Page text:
In 2012, three London entrepreneurs noticed the trend of food innovation and created Eatro, a peer-to-peer market where home chefs can advertise. Hungry and health conscious users can select their favorite menu item and agree with the supplier when they pick up or receive the food.

Bar Segal was one of the original founders of Eatro. «When we started the business, we were idealists. We were students without much money and we didn’t know how to cook. I lived in a municipal building with people of different nationalities and I could smell their food cooking every night. We had the idea for the neighbors to cook for each other, we thought it was a good idea, «he said.

Katie, a 28-year-old teacher living in south London, used the service in her early days. «I think I found out from an article someone posted on Facebook. I thought it was a cool idea, so I downloaded the app. The problem was that I had to order a few hours in advance and I needed someone to live on my commute from work to sell an attractive meal and I had to be free to pick it up at the right time. . Even in London it’s quite difficult and I thought it was crazy to get around the bus for another half hour when I was able to tidy up, ”he said.

The sellers were in a similar problem. After Eatro staff members came to her home to taste her food, check her health and safety standards, and take pictures, the pressure increased to sell some food. But without being able to anticipate the demand, it was impossible for the sellers to know how much to cook: too little and they could lose sales, too many and will be out of pocket. This delicate understanding of the balance between supply and demand and learning to take calculated risks, makes the difference between the success and failure of a business. However, in this case you are talking about people with other full-time jobs who are simply trying to earn little pocket money. With a perishable product that had to be sold in a few hours, it just wasn’t worth it.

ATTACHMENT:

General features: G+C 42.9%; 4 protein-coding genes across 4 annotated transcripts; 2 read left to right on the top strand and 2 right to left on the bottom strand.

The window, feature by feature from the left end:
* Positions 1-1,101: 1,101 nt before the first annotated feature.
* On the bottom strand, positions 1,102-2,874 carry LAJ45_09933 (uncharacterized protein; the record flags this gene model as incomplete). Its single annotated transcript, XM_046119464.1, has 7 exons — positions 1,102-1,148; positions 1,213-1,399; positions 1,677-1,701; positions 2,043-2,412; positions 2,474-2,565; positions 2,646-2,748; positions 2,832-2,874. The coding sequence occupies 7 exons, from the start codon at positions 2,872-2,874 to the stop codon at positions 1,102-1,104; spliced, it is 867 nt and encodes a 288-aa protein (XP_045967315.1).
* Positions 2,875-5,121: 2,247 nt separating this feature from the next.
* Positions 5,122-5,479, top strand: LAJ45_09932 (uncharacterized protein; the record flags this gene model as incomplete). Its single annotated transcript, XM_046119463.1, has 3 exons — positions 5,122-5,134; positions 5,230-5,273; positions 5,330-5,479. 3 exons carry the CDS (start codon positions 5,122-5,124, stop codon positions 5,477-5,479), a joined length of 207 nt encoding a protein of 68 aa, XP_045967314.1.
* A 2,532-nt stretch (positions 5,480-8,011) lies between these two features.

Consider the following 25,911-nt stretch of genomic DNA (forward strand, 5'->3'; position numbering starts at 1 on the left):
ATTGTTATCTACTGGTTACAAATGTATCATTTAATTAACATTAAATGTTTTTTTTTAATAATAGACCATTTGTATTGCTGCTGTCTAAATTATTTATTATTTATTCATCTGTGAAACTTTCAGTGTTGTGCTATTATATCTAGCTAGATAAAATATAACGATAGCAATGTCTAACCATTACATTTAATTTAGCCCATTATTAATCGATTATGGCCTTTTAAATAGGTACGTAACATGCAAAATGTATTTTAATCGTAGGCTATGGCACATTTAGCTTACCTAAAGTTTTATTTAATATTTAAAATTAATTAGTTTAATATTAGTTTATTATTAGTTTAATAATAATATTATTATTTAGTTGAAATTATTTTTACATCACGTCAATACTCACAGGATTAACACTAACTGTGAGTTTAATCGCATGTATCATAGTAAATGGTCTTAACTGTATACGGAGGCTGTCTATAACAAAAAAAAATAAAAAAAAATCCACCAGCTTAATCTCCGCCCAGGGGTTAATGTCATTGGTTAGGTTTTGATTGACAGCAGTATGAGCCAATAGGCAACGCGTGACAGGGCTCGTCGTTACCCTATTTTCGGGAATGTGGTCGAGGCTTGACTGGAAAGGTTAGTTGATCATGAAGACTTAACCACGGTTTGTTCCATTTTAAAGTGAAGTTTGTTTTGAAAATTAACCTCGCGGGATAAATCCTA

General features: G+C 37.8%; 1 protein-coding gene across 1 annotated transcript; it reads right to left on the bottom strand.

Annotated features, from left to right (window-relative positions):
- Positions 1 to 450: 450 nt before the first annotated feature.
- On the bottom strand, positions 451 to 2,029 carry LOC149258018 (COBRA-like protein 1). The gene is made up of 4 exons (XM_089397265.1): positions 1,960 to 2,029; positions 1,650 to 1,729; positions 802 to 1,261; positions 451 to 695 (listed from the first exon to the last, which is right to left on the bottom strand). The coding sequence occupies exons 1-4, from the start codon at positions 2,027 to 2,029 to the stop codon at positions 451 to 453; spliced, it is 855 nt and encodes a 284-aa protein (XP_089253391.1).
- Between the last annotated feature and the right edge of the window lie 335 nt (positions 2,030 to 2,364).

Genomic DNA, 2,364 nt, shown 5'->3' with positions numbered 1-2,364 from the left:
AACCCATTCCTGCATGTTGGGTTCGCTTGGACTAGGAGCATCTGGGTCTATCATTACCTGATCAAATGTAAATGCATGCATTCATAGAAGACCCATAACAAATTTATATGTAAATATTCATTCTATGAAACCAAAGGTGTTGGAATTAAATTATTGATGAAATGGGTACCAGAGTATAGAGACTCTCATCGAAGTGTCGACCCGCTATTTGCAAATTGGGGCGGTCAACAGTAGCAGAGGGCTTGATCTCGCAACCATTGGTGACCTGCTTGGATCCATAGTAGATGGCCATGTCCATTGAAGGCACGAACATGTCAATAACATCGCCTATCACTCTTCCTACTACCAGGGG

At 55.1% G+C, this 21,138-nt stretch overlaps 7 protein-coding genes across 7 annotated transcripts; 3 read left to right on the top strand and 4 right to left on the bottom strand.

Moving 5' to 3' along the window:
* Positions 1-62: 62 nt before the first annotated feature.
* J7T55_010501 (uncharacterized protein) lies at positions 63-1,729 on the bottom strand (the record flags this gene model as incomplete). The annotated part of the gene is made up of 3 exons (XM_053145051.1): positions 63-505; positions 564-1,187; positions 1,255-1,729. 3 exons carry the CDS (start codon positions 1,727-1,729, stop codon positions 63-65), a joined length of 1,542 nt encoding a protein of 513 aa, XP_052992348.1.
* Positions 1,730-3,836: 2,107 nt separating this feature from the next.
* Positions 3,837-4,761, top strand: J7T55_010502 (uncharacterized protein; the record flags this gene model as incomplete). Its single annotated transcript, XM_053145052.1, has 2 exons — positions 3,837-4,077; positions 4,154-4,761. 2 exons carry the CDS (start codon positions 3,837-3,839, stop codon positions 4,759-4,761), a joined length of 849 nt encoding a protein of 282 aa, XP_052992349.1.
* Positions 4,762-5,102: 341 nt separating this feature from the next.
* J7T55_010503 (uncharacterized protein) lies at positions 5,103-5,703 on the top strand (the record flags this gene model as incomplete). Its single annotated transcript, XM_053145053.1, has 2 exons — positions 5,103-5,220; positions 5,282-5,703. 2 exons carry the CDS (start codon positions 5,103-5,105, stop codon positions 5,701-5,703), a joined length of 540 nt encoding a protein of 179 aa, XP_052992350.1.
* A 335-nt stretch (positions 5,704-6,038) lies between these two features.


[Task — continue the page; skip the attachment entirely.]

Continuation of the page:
uber_of_food_sharing_culture _-_ eatroPicture: Evening standard

But the Eatro team soon realized that there was a problem. To address safety issues, they had to go to each chef’s house to taste the food and ensure the quality, which was not a scalable model. «If I could go back and do it again, I would focus less on the sales side and more on demand,» Segal said. «But I really don’t think peer markets will ever work for food. People are too closed to buy food from foreigners completely. It takes one thing to go wrong with a meal and it could be a disaster. «